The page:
Is it possible to curate the content of an app in just two days, solely with the contribution of attendees at a conference? This is the question we set out to answer when we recently attended the Internet Librarian International (ILI) conference in London.

The idea started several months ago with the ambition to curate the knowledge and learning of a conference. We all know that the value of a conference is not only what happens in the talks, what is spoken about outside in the breaks over coffee. The organisers of ILI asked whether we could collate the reflections, learnings, conversations of ILI 2014 and we decided to do this within an app.

We built a basic app, powered by our own ‘content management system’ which we have used on other projects such as the Library of Birmingham’s Dozens and Trails, and Imperial War Museum North’s Centenary Connections. Both are apps that take content from the library/museum and create trails and interesting discovery tools. We wanted to see if we could use this same approach to discover content from a conference.

On the morning of the conference, the app was completely empty and we invited people to send us content throughout the two days. We tried not to be too prescriptive, but invited them to comment on what they enjoyed from a speaker, or to share an image, video or project their organisation is working on. Speakers gave us summaries of their talk or shared more about what they were working on. We received a fair bit of interest at our stand, with people interested to see the premise of the app, and we received several emails from people who had exciting content to share.

When encouraging people to share their content and thoughts with us, the reactions were mixed, some were reluctant or shy, and others who began by shying away ended up speaking to us for 10 minutes about the innovative ideas they were hearing at the conference.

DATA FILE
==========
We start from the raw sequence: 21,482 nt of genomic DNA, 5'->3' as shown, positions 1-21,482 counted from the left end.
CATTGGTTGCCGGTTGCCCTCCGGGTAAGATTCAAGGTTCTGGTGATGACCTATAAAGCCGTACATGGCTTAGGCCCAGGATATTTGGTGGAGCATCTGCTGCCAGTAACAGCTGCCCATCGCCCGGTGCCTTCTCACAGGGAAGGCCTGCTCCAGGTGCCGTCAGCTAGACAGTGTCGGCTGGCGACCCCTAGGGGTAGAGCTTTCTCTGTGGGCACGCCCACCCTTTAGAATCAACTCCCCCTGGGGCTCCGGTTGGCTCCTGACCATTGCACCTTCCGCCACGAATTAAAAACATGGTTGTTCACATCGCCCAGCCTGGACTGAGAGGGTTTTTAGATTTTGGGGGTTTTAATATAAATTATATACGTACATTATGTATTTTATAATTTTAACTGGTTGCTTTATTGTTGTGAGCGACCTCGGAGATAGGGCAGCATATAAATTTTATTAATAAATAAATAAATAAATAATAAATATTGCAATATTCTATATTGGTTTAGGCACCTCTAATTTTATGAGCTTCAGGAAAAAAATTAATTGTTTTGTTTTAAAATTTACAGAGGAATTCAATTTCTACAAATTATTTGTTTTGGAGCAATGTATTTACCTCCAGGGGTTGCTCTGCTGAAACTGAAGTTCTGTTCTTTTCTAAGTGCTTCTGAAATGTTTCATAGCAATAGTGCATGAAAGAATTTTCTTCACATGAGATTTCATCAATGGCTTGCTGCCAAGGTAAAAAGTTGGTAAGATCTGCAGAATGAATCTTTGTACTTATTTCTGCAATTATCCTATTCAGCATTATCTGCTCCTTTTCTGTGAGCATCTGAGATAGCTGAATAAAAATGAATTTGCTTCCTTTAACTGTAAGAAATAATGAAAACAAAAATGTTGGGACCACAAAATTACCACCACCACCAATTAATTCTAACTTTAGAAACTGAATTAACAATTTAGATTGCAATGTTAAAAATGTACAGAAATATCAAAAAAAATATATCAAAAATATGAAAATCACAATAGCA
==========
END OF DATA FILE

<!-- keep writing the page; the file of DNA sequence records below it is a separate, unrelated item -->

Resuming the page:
About 6% of conference attendees contributed to the app, representing 11 different countries. Content including slides from speakers, a short video clip from moderator and speaker Jan Holquist on libraries as a learning institution, thoughts from Richard Hulser (Natural History Museum of California) on his talk (included an image with him and his impossible brain), a project by Kent Libraries to help housebound readers and lots of general reflections on the conference.

We also had a lot of feedback on the app itself, all of it constructive and most of it very positive. Delegates suggested how the app could improve, with ideas such as including more information about the conference programme and links to speaker profiles. One of the ideas for the future app is that users can contribute content directly to the app themselves, without having to go through us to upload their content.

Whether we had received any content or not, we were intrigued to learn about the process of creating this sort of app, and after the two days of receiving much content, the process was a success and has been a great learning curve for the future of this, and similar, apps.

The app will be live for another month, and we invite everyone who attended to share more content with us, especially any blog posts written in the next few weeks, by emailing ili@nymbol.co.uk. If you’d like to download the app, click on this link and add to the homepage of your tablet or smartphone: http://ili.nymbol.co.uk/.

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